Finding a religious community in college

Getting plugged into a spiritual or religious community can improve students’ mental health


Samuel Damon

Trinity Baptist Church, located only a block away from Trinity University, is a close site for some students to practice off-campus worship.

Many students come to college hoping to find a religious or spiritual community within Trinity and the larger San Antonio area. However, finding one can be a daunting task as San Antonio is home to hundreds of chapels, churches, synagogues, mosques, temples and more. The Trinitonian talked to students and faculty around campus about their experience finding a religious community in San Antonio.

A great place to start when looking into religious life on campus is to schedule a meeting with Trinity’s chaplain, Alexander Serna-Wallender. Serna-Wallender can help students gain access to a number of on and off-campus religious resources.

“One of the best ways to get plugged into the religious spiritual life on campus is to get connected to one of our great spiritualist student organizations…. So that’s everything from our Jewish Student Association, Hillel, our Muslim Student Association, Catholic student group, there’s a whole spectrum of them that allow students to get plugged in …” Serna-Wallender said.

A study published in the Journal of College & University Student Housing demonstrated that getting involved with spiritual institutions may help foster a healthy separation from campus that leads to a richer college (and life!) experience. This may be especially important for students living on campus, like those at Trinity, who are required to live on campus for at least three years. As students encounter new ideas and struggle to reconcile faith with their changing worldview, connecting with religious centers in the surrounding community may help to center and ground individuals.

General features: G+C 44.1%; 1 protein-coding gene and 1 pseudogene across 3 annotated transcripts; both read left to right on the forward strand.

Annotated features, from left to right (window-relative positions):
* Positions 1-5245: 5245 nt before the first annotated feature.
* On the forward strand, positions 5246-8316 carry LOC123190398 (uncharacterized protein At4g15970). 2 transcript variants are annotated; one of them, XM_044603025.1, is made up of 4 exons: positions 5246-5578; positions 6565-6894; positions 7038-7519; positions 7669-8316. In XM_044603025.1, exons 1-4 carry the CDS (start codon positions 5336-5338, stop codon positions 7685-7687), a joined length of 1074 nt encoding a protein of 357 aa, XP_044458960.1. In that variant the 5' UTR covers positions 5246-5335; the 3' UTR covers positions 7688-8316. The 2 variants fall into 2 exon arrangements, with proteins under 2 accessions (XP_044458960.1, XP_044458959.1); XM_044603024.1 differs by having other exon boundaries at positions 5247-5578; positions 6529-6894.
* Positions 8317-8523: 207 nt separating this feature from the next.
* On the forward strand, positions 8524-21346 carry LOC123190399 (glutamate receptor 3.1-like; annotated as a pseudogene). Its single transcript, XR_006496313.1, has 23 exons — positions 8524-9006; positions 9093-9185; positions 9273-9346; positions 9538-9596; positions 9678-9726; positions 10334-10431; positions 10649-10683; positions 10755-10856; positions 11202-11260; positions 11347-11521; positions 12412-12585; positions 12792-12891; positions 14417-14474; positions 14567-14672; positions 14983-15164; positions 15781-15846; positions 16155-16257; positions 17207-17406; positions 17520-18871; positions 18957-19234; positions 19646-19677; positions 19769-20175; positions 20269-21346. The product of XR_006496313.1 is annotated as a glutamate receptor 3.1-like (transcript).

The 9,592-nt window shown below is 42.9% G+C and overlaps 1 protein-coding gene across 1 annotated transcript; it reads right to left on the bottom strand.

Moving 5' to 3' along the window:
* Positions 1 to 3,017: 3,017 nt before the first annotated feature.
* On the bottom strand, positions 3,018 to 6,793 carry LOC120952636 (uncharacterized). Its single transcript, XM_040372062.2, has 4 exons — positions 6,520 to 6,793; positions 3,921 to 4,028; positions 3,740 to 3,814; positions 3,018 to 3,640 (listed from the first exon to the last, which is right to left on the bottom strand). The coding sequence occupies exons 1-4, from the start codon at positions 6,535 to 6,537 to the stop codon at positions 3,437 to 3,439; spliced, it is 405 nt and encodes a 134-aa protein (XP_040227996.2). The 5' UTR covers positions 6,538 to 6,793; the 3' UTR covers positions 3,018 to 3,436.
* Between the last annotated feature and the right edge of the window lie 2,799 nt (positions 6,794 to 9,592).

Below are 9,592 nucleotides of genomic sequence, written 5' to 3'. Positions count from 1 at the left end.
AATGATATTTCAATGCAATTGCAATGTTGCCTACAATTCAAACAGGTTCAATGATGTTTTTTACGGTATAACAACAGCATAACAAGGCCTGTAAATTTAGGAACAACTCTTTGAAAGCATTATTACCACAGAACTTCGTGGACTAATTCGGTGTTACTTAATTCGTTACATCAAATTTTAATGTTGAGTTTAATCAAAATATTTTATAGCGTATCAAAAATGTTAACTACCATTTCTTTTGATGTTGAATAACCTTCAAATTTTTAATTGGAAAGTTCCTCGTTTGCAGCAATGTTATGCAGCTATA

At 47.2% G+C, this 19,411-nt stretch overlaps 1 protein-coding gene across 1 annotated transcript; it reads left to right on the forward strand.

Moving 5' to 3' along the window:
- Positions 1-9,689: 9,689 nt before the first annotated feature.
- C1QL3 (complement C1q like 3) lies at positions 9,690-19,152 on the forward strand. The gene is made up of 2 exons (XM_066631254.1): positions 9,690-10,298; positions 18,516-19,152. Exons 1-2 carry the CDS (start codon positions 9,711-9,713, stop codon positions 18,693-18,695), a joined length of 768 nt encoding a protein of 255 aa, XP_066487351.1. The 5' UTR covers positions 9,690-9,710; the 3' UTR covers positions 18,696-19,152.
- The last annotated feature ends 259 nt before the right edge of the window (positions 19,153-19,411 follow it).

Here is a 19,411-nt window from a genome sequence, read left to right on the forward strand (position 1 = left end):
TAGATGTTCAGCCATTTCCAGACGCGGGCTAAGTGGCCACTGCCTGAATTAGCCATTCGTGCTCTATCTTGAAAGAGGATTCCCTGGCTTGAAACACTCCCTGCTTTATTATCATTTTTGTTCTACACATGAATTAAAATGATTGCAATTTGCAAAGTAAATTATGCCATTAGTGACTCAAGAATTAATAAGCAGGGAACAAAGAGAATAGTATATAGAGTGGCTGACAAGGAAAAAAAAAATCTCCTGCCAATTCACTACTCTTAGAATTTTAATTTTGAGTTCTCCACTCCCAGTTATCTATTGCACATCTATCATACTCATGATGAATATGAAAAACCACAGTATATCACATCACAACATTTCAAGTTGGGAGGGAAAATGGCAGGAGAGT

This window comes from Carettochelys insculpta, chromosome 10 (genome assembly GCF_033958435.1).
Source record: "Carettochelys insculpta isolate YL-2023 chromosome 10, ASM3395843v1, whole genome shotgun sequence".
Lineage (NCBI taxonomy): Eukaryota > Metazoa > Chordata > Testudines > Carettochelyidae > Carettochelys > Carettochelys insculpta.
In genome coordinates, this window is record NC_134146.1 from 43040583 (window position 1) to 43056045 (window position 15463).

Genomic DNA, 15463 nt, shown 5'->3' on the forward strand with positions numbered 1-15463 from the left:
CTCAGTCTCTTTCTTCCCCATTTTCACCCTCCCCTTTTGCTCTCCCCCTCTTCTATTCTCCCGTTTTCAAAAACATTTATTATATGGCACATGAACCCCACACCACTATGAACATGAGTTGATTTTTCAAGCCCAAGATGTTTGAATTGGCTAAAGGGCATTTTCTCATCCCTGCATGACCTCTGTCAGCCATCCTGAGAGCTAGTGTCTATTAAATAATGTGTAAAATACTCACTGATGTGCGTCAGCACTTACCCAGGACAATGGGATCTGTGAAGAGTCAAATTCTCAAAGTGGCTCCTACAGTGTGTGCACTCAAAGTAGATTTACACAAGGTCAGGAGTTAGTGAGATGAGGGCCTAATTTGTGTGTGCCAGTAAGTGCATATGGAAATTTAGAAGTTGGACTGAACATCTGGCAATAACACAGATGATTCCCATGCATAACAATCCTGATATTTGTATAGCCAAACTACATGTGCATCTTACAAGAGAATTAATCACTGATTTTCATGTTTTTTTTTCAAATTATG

Religious organizations on campus can help students get connected to religious life in the broader San Antonio area, with many organizations offering carpool coordination to local religious centers. Serna-Wallender told Trintionian that Hillel, for example, will often coordinate rides to the temple Bethel on Shabbat. Many Christian organizations, such as Younglife, offer coordinated rides to local churches as well.

Many Trinity students have found that getting in touch with their spirituality has proved to be a rewarding experience. Saqhib Syed, sophomore business analytics major, told Trinitonian about his experience as part of the Muslim Student Association.

“As freshmen, we’re all very hesitant to join and get involved. But I think just taking the first step, what’s kind of scariest once you get involved and you get to see what kind of things are available here, just how many different organizations you can join, you get to see that like, there are a lot of people that are just like you [that] want to learn about different communities, cultures…” Syed said.

If students wish to get connected on their own with religious and spiritual communities outside of San Antonio, the Trinity Chapel and Spiritual life webpage offers a full list of Sacred Spaces and Places of Worship around San Antonio, many of which are within walking distance.

Baha’i Places of Worship
-Baha’i Center of San Antonio (1.6 miles)
Buddhist Places of Worship
– Shambhala Meditation Center of San Antonio (4.8 miles)
Christian Places of Worship
– Protestant
– University Presbyterian Church (0.1 miles)
– Trinity Baptist Church (0.6 miles)
– Roman Catholic
– Our Lady of Grace Catholic Church (0.6 miles)
– Our Lady of Sorrows (Spanish Mass) (0.5 miles)
Jewish Places of Worship
– Temple Beth-El (Reform) (1.4 miles)
– Congregation Beth Am (Reconstructionist) (6.1 miles)
Muslim Places of Worship
– Islamic Center of San Antonio (8.4 miles)
Sikh Places of Worship
– Sikh Center of San Antonio (11.4 miles)